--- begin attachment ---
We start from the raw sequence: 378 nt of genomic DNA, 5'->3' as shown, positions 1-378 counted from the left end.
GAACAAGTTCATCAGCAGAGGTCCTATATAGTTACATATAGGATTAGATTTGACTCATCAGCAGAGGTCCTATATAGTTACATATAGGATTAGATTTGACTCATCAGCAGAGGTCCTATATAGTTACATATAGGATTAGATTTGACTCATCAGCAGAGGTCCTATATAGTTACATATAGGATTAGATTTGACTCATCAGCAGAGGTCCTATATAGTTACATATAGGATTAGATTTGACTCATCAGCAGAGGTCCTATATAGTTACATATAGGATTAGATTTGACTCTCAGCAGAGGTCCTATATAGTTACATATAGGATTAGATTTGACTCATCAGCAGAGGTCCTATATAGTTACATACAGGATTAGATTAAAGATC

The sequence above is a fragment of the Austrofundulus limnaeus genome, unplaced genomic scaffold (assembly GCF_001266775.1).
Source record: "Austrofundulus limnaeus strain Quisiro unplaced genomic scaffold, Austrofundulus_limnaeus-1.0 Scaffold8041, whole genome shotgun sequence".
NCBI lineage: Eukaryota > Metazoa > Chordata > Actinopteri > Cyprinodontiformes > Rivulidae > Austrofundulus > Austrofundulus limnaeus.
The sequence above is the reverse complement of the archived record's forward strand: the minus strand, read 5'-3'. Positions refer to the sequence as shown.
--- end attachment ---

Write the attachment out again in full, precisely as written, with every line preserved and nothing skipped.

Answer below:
We start from the raw sequence: 378 nt of genomic DNA, 5'->3' as shown, positions 1-378 counted from the left end.
GAACAAGTTCATCAGCAGAGGTCCTATATAGTTACATATAGGATTAGATTTGACTCATCAGCAGAGGTCCTATATAGTTACATATAGGATTAGATTTGACTCATCAGCAGAGGTCCTATATAGTTACATATAGGATTAGATTTGACTCATCAGCAGAGGTCCTATATAGTTACATATAGGATTAGATTTGACTCATCAGCAGAGGTCCTATATAGTTACATATAGGATTAGATTTGACTCATCAGCAGAGGTCCTATATAGTTACATATAGGATTAGATTTGACTCTCAGCAGAGGTCCTATATAGTTACATATAGGATTAGATTTGACTCATCAGCAGAGGTCCTATATAGTTACATACAGGATTAGATTAAAGATC

The sequence above is a fragment of the Austrofundulus limnaeus genome, unplaced genomic scaffold (assembly GCF_001266775.1).
Source record: "Austrofundulus limnaeus strain Quisiro unplaced genomic scaffold, Austrofundulus_limnaeus-1.0 Scaffold8041, whole genome shotgun sequence".
NCBI lineage: Eukaryota > Metazoa > Chordata > Actinopteri > Cyprinodontiformes > Rivulidae > Austrofundulus > Austrofundulus limnaeus.
The sequence above is the reverse complement of the archived record's forward strand: the minus strand, read 5'-3'. Positions refer to the sequence as shown.